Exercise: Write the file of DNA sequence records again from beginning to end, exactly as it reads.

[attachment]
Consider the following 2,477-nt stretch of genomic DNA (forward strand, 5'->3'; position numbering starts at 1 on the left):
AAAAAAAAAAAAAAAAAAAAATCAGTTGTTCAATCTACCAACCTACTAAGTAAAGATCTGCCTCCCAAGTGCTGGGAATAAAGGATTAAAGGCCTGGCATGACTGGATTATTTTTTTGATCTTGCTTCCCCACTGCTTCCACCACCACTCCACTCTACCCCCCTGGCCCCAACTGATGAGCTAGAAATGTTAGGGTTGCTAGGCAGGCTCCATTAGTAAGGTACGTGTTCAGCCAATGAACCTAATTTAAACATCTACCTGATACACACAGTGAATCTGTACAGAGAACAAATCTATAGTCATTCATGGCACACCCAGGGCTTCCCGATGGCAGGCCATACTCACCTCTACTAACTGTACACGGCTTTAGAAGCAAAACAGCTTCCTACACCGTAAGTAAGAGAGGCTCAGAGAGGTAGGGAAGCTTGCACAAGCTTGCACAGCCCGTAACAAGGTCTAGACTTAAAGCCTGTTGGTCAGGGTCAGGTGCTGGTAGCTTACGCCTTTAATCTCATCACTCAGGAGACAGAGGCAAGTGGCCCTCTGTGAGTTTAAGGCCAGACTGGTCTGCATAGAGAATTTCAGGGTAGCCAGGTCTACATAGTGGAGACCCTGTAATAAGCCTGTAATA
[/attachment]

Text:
Consider the following 2,477-nt stretch of genomic DNA (forward strand, 5'->3'; position numbering starts at 1 on the left):
AAAAAAAAAAAAAAAAAAAAATCAGTTGTTCAATCTACCAACCTACTAAGTAAAGATCTGCCTCCCAAGTGCTGGGAATAAAGGATTAAAGGCCTGGCATGACTGGATTATTTTTTTGATCTTGCTTCCCCACTGCTTCCACCACCACTCCACTCTACCCCCCTGGCCCCAACTGATGAGCTAGAAATGTTAGGGTTGCTAGGCAGGCTCCATTAGTAAGGTACGTGTTCAGCCAATGAACCTAATTTAAACATCTACCTGATACACACAGTGAATCTGTACAGAGAACAAATCTATAGTCATTCATGGCACACCCAGGGCTTCCCGATGGCAGGCCATACTCACCTCTACTAACTGTACACGGCTTTAGAAGCAAAACAGCTTCCTACACCGTAAGTAAGAGAGGCTCAGAGAGGTAGGGAAGCTTGCACAAGCTTGCACAGCCCGTAACAAGGTCTAGACTTAAAGCCTGTTGGTCAGGGTCAGGTGCTGGTAGCTTACGCCTTTAATCTCATCACTCAGGAGACAGAGGCAAGTGGCCCTCTGTGAGTTTAAGGCCAGACTGGTCTGCATAGAGAATTTCAGGGTAGCCAGGTCTACATAGTGGAGACCCTGTAATAAGCCTGTAATA